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Letters

  • Troubled by Nugent statement

    I am troubled by the Ted Nugent interview that was published in the Los Alamos Monitor’s July 4 issue. The depiction of Nugent with a Native American headdress coupled with the statement needs to be addressed:
    “I always played cowboys and Indians, and I was always the Indian,’ Nugent said when asked about his affinity toward Native Americans and their culture, as evidenced by him wearing native headdresses while performing on stage.”
    This statement is troubling because there is no indication that the Los Alamos Monitor reached out to Tesuque Pueblo for their input concerning Nugent’s offensive portrayal of Native American culture. It is important to remember that Nugent performed within the confines of the Camel Rock Casino, not in the Pueblo itself. And it does not mean that he was positively received by members of the Pueblo. Please be aware of such issues regarding our Pueblo neighbors in future published pieces.
    David Holtkamp
    Albuquerque
     

  • Beware of killer caterpillars

    I’ve noticed that many Blue Spruce trees in White Rock are being eaten and killed by caterpillars. Perhaps same is occurring to other trees, and perhaps in Los Alamos too.
    Per the LA County Extension website: losalamosextension.nmsu.edu/problems.html), under “Plant Problems of Los Alamos” “Conifer Pests” “Douglas Fir Tussock Moth” link: ext.colostate.edu/pubs/insect/05542.pdf):
    Caterpillars of the Douglas-fir tussock moth, Orgyia pseudotsugata (McDunnough), chew the needles of spruces, Douglas fir and true firs. During outbreaks they may cause extensive defoliation, with injury typically first concentrated at the top of the tree. Older caterpillars may rapidly defoliate a tree and tops may be killed, sometimes after only a single season of severe injury. Following repeated attacks over several seasons whole trees may die or be weakened to the point of inviting fatal attacks by bark beetles.
    If your Blue Spruce is turning brown, even if only at the very top, it probably has these caterpillars (even if you cannot see them), or had them and now has the more mature forms of the moth. Contact a tree expert or sprayer about whether your tree is savable, when to treat (now and/or next spring) and with what.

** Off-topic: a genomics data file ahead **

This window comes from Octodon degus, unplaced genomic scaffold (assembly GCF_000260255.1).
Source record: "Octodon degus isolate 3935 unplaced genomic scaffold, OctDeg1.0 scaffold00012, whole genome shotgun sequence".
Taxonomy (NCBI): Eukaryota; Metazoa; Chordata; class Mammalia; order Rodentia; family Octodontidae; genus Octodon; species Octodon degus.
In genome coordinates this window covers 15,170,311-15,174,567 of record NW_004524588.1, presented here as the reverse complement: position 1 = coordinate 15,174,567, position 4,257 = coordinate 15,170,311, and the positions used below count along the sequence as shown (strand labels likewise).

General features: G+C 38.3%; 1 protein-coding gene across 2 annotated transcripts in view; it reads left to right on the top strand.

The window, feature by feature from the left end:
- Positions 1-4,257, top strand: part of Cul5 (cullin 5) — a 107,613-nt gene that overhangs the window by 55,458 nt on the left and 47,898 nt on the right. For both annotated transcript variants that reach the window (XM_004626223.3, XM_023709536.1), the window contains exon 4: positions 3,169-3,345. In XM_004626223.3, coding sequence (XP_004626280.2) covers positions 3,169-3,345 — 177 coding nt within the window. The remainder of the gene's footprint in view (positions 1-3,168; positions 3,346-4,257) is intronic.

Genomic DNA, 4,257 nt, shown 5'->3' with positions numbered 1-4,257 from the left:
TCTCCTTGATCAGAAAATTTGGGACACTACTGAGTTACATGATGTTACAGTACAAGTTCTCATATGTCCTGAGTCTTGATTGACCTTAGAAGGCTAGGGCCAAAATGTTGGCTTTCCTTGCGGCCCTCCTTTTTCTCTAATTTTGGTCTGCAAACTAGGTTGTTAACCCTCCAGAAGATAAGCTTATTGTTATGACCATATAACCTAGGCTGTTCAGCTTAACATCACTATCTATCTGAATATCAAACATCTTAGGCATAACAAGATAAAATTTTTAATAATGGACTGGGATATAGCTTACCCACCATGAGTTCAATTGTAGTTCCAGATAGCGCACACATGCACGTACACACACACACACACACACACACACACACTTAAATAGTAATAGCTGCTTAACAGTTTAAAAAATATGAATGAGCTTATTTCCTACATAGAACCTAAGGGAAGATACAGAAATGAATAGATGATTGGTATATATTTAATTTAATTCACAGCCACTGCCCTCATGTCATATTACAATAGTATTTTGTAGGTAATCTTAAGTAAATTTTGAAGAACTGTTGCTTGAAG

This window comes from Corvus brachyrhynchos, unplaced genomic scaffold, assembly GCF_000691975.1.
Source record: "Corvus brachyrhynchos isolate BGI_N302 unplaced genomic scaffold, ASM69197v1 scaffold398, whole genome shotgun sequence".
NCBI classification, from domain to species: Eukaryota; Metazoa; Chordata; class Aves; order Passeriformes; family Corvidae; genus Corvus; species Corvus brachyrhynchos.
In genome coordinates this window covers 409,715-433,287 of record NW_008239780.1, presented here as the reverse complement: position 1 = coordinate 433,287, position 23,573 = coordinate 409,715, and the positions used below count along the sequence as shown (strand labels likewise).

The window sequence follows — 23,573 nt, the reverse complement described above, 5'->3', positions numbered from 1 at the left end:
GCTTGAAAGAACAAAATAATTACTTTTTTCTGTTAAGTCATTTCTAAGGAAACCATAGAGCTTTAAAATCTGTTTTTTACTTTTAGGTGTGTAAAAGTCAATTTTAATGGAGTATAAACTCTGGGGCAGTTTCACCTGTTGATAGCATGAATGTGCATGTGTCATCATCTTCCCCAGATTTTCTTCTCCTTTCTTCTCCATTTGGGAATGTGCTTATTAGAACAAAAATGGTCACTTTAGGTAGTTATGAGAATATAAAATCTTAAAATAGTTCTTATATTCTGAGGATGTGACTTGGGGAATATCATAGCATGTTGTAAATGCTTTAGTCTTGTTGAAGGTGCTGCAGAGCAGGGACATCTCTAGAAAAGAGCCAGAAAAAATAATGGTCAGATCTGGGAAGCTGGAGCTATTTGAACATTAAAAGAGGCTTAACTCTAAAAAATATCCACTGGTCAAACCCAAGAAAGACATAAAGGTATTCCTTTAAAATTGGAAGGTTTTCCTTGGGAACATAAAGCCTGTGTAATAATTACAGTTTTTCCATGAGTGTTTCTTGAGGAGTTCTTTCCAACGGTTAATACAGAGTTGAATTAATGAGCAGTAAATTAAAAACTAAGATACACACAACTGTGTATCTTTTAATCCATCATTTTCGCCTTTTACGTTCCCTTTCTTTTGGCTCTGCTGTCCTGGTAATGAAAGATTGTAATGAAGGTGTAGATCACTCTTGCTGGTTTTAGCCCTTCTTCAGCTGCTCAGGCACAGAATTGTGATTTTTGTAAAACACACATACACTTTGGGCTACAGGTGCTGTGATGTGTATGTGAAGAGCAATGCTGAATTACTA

• FOS thanks community for Dog Jog success

    Breezy and cool conditions greeted all of the runners and walkers and their eager dogs for the 17th Annual Dog Jog in April.
    This year’s Dog Jog raised more than $12,000 for Friends of the Shelter. FOS is a nonprofit organization that provides assistance to abandoned animals and to pets and their owners in northern New Mexico.
    Our catastrophic care program pays for veterinary care for sick or injured animals that have no owners or whose owners cannot afford the treatment. Our spay/neuter program provides grants to our partner organizations, including the Española Valley Humane Society and the McKinley County Animal Shelter so that they can provide low- or no-cost spay/neuter services to their clients.
    FOS also encourages responsible pet ownership and promotes adoption of shelter animals through education and outreach.

  • Op-ed comments not scientifically valid

    Marita Noon’s op-ed in the June 6 Los Alamos Monitor is just one more example of someone hiding their own agenda by labeling themselves as an organization dedicated to educating the public.
    Ms. Noon claims that the EPA hides their use of “bad science” so that they can continue to list species as endangered with the result that farmers, ranchers, and anyone with an interest in extracting anything from the Earth, is prevented from accessing the water and land needed for their enterprise.